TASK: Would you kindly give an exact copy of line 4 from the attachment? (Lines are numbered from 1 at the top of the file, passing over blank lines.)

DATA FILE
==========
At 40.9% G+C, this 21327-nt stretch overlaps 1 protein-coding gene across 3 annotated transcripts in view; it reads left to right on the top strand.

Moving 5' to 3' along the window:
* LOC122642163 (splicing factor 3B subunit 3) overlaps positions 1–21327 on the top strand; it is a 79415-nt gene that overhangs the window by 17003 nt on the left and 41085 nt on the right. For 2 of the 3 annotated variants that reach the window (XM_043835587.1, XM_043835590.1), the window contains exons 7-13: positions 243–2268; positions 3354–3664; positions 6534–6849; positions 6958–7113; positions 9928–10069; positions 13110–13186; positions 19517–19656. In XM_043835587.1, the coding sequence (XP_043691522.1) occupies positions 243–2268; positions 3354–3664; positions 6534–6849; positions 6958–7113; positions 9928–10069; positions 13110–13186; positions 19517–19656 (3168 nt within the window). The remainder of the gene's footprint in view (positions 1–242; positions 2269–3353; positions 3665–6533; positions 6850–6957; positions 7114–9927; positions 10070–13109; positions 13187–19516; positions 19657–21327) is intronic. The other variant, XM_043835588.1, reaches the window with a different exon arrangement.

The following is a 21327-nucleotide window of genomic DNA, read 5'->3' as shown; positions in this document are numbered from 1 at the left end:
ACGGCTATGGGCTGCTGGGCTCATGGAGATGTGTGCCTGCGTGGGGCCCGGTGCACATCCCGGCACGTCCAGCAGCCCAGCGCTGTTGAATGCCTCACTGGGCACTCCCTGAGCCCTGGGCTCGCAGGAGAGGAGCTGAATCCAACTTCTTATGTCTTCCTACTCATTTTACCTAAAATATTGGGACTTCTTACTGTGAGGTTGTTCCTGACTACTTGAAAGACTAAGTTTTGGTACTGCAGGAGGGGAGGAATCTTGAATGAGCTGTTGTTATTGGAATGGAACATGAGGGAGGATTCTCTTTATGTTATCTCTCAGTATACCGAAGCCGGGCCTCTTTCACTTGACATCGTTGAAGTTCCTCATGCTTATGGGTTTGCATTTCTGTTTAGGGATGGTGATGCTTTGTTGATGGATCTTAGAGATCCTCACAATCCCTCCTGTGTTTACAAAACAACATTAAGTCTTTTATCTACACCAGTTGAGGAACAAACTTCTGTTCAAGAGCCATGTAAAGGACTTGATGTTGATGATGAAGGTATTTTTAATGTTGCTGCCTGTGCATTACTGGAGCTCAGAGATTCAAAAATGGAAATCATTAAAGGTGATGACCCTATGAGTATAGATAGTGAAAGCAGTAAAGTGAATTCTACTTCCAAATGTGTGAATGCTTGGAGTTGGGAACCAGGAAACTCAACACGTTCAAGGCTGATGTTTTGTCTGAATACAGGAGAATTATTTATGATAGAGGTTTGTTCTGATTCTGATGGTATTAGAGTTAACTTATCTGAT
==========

The following is a 21327-nucleotide window of genomic DNA, read 5'->3' as shown; positions in this document are numbered from 1 at the left end: